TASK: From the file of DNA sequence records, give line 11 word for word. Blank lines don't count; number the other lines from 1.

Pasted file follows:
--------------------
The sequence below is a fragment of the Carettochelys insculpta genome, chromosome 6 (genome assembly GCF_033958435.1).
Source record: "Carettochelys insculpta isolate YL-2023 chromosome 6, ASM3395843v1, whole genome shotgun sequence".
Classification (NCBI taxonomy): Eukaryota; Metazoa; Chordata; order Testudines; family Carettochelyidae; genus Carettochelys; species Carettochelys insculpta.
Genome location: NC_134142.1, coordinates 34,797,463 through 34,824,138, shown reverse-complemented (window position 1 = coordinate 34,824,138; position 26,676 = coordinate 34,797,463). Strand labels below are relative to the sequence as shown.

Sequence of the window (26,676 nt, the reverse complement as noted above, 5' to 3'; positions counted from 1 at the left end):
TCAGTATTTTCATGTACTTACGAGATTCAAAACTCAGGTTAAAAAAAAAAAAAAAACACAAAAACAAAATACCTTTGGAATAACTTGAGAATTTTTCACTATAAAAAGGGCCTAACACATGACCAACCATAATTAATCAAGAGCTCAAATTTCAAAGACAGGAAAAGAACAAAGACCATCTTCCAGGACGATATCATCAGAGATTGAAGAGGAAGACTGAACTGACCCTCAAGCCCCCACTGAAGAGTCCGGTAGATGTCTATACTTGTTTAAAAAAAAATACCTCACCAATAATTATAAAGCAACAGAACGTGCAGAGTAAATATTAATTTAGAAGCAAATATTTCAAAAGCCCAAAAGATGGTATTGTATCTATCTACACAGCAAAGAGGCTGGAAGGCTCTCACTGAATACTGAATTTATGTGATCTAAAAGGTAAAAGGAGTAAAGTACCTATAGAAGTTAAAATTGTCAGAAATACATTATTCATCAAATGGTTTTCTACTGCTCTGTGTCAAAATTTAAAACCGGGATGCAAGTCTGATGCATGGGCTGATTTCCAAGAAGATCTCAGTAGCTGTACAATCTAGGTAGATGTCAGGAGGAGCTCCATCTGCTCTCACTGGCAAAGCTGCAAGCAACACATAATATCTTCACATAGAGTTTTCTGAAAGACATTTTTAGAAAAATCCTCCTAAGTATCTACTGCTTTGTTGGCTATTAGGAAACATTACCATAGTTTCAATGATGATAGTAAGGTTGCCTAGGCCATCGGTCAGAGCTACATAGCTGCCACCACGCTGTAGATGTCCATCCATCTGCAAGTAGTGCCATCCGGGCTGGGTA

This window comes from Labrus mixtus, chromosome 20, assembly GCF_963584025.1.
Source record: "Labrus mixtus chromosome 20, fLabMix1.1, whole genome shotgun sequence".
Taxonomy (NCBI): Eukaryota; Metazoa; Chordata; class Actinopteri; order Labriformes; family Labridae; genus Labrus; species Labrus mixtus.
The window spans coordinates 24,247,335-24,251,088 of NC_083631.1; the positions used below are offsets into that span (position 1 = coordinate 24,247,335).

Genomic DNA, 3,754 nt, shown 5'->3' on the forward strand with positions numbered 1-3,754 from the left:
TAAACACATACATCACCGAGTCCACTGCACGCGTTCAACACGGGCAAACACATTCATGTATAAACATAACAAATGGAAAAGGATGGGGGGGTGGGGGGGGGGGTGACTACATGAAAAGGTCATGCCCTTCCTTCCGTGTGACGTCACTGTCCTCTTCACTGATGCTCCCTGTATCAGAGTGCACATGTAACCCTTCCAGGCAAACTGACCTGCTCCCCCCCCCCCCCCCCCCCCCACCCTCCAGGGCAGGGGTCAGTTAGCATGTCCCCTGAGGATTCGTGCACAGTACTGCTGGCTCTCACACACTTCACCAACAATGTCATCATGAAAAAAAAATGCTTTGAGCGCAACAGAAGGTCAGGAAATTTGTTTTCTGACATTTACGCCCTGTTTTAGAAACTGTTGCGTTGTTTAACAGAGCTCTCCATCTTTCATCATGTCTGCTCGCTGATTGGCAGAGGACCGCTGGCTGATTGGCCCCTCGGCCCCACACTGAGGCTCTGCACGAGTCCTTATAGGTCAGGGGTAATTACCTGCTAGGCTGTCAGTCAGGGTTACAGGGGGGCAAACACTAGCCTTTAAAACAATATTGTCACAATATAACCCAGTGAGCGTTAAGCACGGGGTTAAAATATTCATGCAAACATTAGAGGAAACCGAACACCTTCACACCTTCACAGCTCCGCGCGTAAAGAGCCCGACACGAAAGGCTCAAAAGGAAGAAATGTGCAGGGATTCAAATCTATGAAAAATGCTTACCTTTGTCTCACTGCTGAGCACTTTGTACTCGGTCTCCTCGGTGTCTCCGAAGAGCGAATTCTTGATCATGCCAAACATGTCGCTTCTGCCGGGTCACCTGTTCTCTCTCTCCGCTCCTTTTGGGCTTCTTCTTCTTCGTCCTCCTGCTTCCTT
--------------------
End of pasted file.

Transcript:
Genomic DNA, 3,754 nt, shown 5'->3' on the forward strand with positions numbered 1-3,754 from the left: